Vix: I started the project in the spring of 2016 because I wanted to get better at what I did and I knew that the only real way to do that was to practise, to create more art on a regular basis. I also knew from following artists like Lisa Congdon that you have to hold yourself accountable and if you make a project public then others would hold you accountable too.
I had already started messing around with illustrating black and white photographs and had done one of Frida Kahlo that I then shared on my Facebook page. I got some positive feedback from friends and family and this gave me the idea of continuing along the same lines. I knew the project had to be something that would hold my interest for a long time and thanks to my mum, who is a staunch feminist, I am passionate about women's rights and promoting the achievements of strong female role models.
I am still working full-time as a teacher so I had to be realistic about the restrictions on my time and thought I would be able to produce one A4 (approx. 11 x 8.5 inches) piece per week. I thought 50 was a nice round number and there are 52 weeks in a year so I decided on the hashtag #50rebelwomen. I announced the start of the project on Facebook and asked friends and family for suggestions. I already knew a lot of the women I wanted to illustrate and write about, but asking other people gives you a much wider perspective.
In terms of what I hoped others might gain from it, the goal was quite simple; to put a spotlight on some of the strong, intelligent, resilient women in our world and inspire others to aim higher and achieve more.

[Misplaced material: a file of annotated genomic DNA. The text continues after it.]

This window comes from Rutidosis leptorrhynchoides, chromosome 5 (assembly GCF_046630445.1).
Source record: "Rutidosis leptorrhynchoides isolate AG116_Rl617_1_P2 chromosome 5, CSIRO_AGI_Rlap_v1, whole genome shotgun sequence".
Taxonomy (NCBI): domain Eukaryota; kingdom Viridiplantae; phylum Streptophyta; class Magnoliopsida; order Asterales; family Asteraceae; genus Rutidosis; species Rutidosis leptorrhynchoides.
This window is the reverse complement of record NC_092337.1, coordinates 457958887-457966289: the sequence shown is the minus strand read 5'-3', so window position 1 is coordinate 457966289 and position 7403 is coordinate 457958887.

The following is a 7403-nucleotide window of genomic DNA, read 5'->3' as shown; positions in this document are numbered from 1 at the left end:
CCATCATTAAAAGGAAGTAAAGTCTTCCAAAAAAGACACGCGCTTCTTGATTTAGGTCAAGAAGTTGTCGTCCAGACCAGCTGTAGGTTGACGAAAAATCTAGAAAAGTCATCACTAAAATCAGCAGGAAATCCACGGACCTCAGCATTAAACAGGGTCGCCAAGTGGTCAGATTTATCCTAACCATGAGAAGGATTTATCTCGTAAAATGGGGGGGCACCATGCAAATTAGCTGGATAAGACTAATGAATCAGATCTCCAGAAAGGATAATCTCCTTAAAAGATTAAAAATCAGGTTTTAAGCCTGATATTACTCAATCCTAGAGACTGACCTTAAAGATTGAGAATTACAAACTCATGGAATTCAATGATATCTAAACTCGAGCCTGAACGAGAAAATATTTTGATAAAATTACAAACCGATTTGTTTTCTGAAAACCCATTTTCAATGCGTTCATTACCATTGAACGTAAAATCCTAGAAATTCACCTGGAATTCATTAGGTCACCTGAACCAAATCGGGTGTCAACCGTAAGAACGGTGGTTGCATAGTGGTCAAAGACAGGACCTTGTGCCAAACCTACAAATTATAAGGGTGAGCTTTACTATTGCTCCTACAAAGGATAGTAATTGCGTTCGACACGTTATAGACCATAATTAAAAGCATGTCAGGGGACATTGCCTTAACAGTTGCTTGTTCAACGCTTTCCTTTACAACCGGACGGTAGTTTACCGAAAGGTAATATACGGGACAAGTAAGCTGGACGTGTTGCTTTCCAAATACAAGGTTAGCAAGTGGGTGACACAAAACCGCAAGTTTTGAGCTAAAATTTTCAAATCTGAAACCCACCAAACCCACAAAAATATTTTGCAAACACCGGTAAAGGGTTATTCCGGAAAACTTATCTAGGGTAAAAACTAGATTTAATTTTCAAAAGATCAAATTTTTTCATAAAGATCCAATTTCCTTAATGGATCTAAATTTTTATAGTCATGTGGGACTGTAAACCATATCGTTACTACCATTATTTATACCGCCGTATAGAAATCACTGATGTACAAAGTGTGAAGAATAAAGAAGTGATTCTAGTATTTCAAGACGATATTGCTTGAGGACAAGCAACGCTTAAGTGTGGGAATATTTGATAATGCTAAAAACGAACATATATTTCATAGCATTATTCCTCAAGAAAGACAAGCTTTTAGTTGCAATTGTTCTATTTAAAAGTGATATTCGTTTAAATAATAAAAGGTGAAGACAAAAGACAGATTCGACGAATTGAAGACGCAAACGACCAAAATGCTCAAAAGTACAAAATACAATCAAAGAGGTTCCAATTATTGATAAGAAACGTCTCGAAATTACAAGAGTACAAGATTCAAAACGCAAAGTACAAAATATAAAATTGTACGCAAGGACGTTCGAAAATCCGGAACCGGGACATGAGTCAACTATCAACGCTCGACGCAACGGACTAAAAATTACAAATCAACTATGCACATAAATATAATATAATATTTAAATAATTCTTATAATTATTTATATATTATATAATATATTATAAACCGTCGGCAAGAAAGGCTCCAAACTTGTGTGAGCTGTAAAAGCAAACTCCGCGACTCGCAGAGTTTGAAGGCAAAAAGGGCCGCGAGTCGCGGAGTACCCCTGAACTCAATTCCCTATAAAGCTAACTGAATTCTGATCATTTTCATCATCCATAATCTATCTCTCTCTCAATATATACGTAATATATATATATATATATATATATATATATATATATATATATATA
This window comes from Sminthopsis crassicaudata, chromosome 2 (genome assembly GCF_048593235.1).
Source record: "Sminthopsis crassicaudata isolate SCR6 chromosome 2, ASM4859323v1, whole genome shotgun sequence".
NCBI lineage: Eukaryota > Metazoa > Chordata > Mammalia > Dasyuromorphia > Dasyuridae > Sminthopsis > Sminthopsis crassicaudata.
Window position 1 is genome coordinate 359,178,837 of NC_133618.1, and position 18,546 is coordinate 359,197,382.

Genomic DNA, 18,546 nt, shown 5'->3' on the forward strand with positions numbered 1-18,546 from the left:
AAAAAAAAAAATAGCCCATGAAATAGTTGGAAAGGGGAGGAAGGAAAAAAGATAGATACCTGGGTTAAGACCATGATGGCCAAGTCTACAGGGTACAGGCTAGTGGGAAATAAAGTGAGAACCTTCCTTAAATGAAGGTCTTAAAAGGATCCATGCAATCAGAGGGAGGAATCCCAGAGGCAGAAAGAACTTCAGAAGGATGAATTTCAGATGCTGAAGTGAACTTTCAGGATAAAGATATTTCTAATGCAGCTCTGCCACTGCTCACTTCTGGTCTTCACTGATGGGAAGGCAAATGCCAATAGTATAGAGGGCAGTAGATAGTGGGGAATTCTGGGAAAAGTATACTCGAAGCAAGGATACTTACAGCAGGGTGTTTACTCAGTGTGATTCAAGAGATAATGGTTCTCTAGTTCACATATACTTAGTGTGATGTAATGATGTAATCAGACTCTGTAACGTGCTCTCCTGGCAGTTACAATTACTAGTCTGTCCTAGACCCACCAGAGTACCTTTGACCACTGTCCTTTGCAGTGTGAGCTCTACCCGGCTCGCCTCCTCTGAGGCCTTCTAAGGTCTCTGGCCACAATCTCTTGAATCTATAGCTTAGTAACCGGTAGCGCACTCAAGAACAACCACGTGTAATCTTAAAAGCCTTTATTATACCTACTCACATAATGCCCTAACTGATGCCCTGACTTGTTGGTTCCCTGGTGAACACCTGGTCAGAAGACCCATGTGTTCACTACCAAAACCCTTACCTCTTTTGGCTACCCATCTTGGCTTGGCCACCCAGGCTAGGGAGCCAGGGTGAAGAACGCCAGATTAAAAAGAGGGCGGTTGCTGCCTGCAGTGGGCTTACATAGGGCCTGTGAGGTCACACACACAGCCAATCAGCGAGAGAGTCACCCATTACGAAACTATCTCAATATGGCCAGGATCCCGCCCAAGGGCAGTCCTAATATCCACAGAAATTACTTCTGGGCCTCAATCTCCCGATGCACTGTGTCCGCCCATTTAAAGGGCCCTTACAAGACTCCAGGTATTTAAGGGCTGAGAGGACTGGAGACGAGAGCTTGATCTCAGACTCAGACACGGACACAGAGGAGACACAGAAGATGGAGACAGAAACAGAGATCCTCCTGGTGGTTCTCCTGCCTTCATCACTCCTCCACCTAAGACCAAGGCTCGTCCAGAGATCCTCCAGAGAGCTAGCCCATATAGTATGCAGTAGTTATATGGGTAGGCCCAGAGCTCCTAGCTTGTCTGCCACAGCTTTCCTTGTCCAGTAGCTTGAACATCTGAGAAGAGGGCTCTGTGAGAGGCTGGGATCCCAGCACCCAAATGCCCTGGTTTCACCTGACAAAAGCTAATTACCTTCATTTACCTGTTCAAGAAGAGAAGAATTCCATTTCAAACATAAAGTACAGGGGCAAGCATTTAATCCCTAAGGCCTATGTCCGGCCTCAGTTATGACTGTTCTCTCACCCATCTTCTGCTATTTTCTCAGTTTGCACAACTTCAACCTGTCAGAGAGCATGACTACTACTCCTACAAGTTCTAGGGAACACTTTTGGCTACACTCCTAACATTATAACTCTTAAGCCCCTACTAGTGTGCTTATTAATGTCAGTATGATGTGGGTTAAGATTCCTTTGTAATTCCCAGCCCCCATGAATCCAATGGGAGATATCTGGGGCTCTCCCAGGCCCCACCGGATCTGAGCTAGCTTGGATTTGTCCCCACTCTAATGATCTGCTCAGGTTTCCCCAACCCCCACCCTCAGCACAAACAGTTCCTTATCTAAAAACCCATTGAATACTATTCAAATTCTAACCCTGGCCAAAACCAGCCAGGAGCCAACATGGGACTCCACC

I have four nieces ranging in age from 3 to 12 and I feel very strongly that they should have an abundance of positive female role models as evidence that with hard work and determination they are capable of anything.
Once I got started on the project, I was overwhelmed by the stories of all these amazing women that I had previously been oblivious to. It opened my eyes to just how biased history can be and to how many talented, inspirational women have been overlooked by the media and by society as a whole.
Jasmine: So Vix, let’s talk about the projects you are involved in. I truly believe that giving back, on a local and global scale, is the only way to move our communities forward. Even in the smallest of ways, we all have something to offer through the giving of our time, finances, and/or talent. In addition to the work you do as an artist and textile designer, you currently co-run two projects in Tanzania. They were created there 10 years ago after teaching English at a primary school. Tell me about these two projects and the decision behind starting them.
Of all the things I have achieved so far, my involvement in these projects is the thing I am most proud of.
I never intended for either of them to happen but I've always been a spontaneous person and a great believer in taking opportunities when they come along.
In 2007, I went to Tanzania for 3 months to teach English in a primary school. I had been talking about returning to Africa for years. My parents had both gone out there to teach in the 60s, met in Kenya and got married in Nairobi cathedral. Both my siblings were born out there and I had spent some of my early childhood in Kenya and Malawi. I had always, always wanted to return but I knew that a two-week holiday wasn't going to be enough - I wanted to live within a community and get to know the people and their culture.
Originally, I had planned to volunteer in Kenya but the organisation I went out there with, MondoChallenge Foundation, decided that the need was greater in Tanzania. Of course, I was happy to go wherever I was sent.
The whole experience changed my life. I spent 3 months living in a village called Ngaramtoni (in Northern Tanzania) with the Kinisi family, who I completely fell in love with. The parents, Mr David and Mama Baraka, were unusual because he was Masai and she was Chaga and members of different tribes don't usually marry. Even more unusual for a place where most women stay at home and raise children, Mama Baraka was an anaesthetist at the local hospital. They had 3 sons of their own but had also taken in their nephew and did a lot of work within the community to support those whose needs were much greater. They were both an inspiration to me and still are.